- As a result of these random changes, each
member of every new generation differs slightly from
its predecessors. Most of the variations will have a
neutral or negative effect on the organism's ability to
live and reproduce, but occasionally a change
enhances its ability to thrive in the environmental
niche in which it finds itself. Such beneficial mutations
tend to propagate through the population.
- An important feature of Darwinian evolution is that
it operates at the level of the individual. There is no
mechanism for natural selection to change the
species as a whole, other than through the
accumulation of changes that lead to the survival of
the fittest individuals.
- The rate of evolution varies enormously between
different types of organism and different
environmental circumstances. It can proceed very
quickly when the pressure is great, as, for example,
with bacteria exposed to antibiotics, when drug-
resistant mutations may arise and spread through the
bacterial population within months.
Why does it matter?
- Evolution is coming under renewed assault,
particularly in the US, from fundamentalist Christians
who want creationism to be taught in schools.
Although evolution has had virtually unanimous
support from professional scientists for at least a
century, polls show that American public opinion still
- Biologists still have to do a vast amount of work to
pin down the history of evolution. Big questions to be
answered include: how life started, why evolution
accelerated rapidly during some geological periods
and which factors gave rise to human intelligence.
Fear factor: sticky palms
Genes and DNA
- Darwin could not understand the biochemical
mechanism of evolution, but 20th-century genetics
has shown that the basic unit of heredity is the gene,
which is made out of DNA. We have two copies of
each of the 20,000 or so human genes, one copy
inherited from each parent; if one is defective, the
other can usually fill in for it.
- As Francis Crick and James Watson famously
discovered in 1953, DNA has a ''double helix''
structure: two interlinked spirals of biochemical units
called nucleotides. There are four nucleotides, known
by their initial letters G, A, C and T. In a molecular
model of DNA, they look like a twisted stepladder.
- The genetic code is the same in all living
creatures. It translates the sequence of DNA
nucleotides into amino acids, the corresponding
building blocks of proteins. (Proteins are the
biological molecules that do most of the work in our
bodies.) Random mutations in DNA, together with the
genetic mixing that takes place through sexual
reproduction, make possible the variations that drive
- The nucleus of every human cell contains six
billion DNA nucleotides packaged into 46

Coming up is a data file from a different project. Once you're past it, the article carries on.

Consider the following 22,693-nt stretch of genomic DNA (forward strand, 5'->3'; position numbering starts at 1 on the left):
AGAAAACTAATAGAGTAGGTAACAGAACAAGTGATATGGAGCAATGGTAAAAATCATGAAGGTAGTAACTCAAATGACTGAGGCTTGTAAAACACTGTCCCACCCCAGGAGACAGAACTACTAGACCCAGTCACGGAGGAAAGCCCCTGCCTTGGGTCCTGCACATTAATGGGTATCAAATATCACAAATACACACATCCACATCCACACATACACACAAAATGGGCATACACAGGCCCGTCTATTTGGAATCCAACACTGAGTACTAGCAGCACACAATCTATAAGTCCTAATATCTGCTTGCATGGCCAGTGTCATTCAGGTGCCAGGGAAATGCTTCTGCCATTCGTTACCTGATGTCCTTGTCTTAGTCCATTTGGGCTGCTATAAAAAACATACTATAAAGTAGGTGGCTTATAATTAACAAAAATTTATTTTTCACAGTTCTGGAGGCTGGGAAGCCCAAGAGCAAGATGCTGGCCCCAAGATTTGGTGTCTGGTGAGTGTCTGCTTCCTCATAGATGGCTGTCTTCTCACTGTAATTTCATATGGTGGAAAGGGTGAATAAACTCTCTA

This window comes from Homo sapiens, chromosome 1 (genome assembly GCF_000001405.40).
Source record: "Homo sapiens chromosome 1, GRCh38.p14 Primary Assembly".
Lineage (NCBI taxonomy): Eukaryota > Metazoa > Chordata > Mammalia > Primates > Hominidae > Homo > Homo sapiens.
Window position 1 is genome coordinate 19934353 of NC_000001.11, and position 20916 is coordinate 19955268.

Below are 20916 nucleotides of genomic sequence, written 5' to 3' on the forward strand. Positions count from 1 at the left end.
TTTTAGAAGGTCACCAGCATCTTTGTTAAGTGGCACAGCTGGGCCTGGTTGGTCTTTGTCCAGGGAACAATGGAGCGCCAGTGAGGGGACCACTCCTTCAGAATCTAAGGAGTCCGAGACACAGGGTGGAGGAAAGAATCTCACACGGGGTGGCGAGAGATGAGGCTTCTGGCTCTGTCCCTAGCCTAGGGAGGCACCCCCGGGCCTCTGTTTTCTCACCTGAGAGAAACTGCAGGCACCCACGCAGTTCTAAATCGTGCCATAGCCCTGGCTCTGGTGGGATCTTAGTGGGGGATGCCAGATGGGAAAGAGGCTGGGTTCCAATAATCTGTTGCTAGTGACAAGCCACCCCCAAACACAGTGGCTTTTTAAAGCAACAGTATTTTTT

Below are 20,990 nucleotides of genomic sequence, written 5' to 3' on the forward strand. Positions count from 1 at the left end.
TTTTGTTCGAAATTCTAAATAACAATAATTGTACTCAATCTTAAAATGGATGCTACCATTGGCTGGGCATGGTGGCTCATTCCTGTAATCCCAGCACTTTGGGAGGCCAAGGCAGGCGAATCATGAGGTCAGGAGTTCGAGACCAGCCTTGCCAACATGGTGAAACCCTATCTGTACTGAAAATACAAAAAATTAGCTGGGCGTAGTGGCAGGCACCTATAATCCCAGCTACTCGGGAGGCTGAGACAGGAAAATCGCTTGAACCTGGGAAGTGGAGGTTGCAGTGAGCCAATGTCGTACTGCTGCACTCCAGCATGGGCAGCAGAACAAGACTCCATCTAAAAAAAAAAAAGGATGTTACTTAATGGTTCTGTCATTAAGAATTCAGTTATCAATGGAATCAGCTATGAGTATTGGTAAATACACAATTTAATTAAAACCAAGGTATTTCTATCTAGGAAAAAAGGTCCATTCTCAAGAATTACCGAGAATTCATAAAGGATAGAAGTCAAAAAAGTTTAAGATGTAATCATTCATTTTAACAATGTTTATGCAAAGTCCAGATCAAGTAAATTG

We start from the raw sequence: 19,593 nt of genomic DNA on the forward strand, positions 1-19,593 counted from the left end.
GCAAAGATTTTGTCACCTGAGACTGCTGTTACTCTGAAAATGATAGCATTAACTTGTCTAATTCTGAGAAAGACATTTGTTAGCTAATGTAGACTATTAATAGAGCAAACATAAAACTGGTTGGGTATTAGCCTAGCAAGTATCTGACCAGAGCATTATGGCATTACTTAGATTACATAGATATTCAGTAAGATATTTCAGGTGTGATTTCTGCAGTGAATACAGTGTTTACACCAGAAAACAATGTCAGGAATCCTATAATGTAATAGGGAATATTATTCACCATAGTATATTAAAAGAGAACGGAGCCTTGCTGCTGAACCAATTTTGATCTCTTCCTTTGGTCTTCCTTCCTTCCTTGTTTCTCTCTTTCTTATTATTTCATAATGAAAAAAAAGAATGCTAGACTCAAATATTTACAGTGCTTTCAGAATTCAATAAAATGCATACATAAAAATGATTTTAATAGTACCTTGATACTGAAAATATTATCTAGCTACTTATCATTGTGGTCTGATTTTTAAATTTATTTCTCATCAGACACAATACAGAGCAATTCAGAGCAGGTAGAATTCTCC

chromosomes, which together make up the genome.
Why does it matter?
- Now that the DNA sequence of the human
genome is known, scientists are beginning to
interpret the endless string of Gs, As, Cs and Ts - and
discover how our genes interact with our environment
to make us the people we are.
- The medical benefits of knowing the human
genome are arriving more slowly than the enthusiasts
led us to believe when the sequencing project was
completed five years ago, but they are on their way.
The destination is often called ''personalised''
or ''individualised'' medicine - tailoring our lifestyle and
treatments to our genes.
What's Next - Fear factor: mild
Source: Financial Times, London, 2007
- US Business Confidence
- Business confidence fell sharply again last week
and is signaling that the U.S. economy is likely
contracting. In the five years of the survey,
respondents have never been as dour in their
assessment of the economy's present condition or its
prospects six months hence. Responses regarding
sales strength, inventory investment, and office space
all deteriorated. Businesses are more positive when
responding to questions regarding payrolls and
equipment investment. Confidence is stronger
outside the U.S., but it has notably weakened
elsewhere in the past couple of weeks. Sentiment is
weakest among firms in housing and financial
services, and strongest among high-tech businesses.
- Productivity and Costs
- Productivity growth for the third quarter was
revised sharply higher. Nonfarm business productivity
grew 6.3% (SAAR), compared to 4.9% in the
preliminary release; the upward revision was larger
than expected. The revision was due to a higher
estimate of output. Growth in unit labor costs saw a
large downward revision, from -0.2% (SAAR) to -2.0%;
this was a larger downward revision than the
consensus expected. The large revisions are good
news on inflation, but are only temporary, given the
- Factory Orders
- Factory orders climbed 0.5% in October-a larger-
than-expected gain. Durable goods orders were
revised up to a 0.2% decline from the previously-
published 0.4% drop. Nondurable goods orders
(shipments) rose 1.3% on the strength of chemical
products and petroleum and coal shipments. Despite
the revisions, details on core capital goods orders
and shipments remained weak over the month.
- MBA Mortgage Applications Survey
- Mortgage demand increased 22.5% in the week
ending November 30. Purchase applications
increased 15.2% and refinance applications
increased 31.9%. The large increase in the number of
mortgage applications is largely due to the
comparison with the Thanksgiving holiday the
previous week, but it is also in response to lower fixed
- Chain Store Sales
- Chain store sales fell 2.0% in the week ending
December 1, but year-over-year growth improved to
3.1%, the strongest growth since the week ending
August 4 as sales have fallen in many years in the
week after Thanksgiving due to seasonal adjustment
difficulties. The ICSC reported favorable weather, but
weak customer traffic and delayed holiday shopping.
- Oil and Gas Inventories
- Crude oil inventories plummeted by 8.0 million
barrels for the week ending November 30, according
to the Energy Information Administration, far
exceeding expectations of a modest 0.8 million barrel
draw. Distillate supplies rose by 1.4 million barrels,
above expectations of a 0.3 million barrel decline.
Gasoline supplies rose by 4.0 million barrels, well
above expectations. Refinery capacity utilization was
unchanged at 89.4%. Today's report is bullish.
Source: Economy.com 2007